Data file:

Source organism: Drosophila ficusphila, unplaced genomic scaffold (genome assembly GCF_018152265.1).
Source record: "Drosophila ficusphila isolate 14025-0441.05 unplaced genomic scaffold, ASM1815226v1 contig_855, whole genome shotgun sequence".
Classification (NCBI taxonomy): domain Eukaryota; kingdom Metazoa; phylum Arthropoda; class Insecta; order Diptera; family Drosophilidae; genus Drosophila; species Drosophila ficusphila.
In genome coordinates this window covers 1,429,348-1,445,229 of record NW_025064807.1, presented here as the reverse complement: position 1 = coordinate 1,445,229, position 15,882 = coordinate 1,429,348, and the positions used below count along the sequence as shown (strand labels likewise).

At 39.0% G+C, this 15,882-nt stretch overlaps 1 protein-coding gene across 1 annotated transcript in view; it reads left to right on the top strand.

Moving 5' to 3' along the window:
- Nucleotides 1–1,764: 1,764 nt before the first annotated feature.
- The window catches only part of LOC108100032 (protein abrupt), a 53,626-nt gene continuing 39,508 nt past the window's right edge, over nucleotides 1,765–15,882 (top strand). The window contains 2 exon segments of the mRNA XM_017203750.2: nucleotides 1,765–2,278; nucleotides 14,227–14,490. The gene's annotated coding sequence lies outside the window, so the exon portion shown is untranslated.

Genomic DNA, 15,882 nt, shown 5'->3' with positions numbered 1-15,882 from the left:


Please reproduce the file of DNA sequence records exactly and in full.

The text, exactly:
Source organism: Drosophila ficusphila, unplaced genomic scaffold (genome assembly GCF_018152265.1).
Source record: "Drosophila ficusphila isolate 14025-0441.05 unplaced genomic scaffold, ASM1815226v1 contig_855, whole genome shotgun sequence".
Classification (NCBI taxonomy): domain Eukaryota; kingdom Metazoa; phylum Arthropoda; class Insecta; order Diptera; family Drosophilidae; genus Drosophila; species Drosophila ficusphila.
In genome coordinates this window covers 1,429,348-1,445,229 of record NW_025064807.1, presented here as the reverse complement: position 1 = coordinate 1,445,229, position 15,882 = coordinate 1,429,348, and the positions used below count along the sequence as shown (strand labels likewise).

At 39.0% G+C, this 15,882-nt stretch overlaps 1 protein-coding gene across 1 annotated transcript in view; it reads left to right on the top strand.

Moving 5' to 3' along the window:
- Nucleotides 1–1,764: 1,764 nt before the first annotated feature.
- The window catches only part of LOC108100032 (protein abrupt), a 53,626-nt gene continuing 39,508 nt past the window's right edge, over nucleotides 1,765–15,882 (top strand). The window contains 2 exon segments of the mRNA XM_017203750.2: nucleotides 1,765–2,278; nucleotides 14,227–14,490. The gene's annotated coding sequence lies outside the window, so the exon portion shown is untranslated.

Genomic DNA, 15,882 nt, shown 5'->3' with positions numbered 1-15,882 from the left: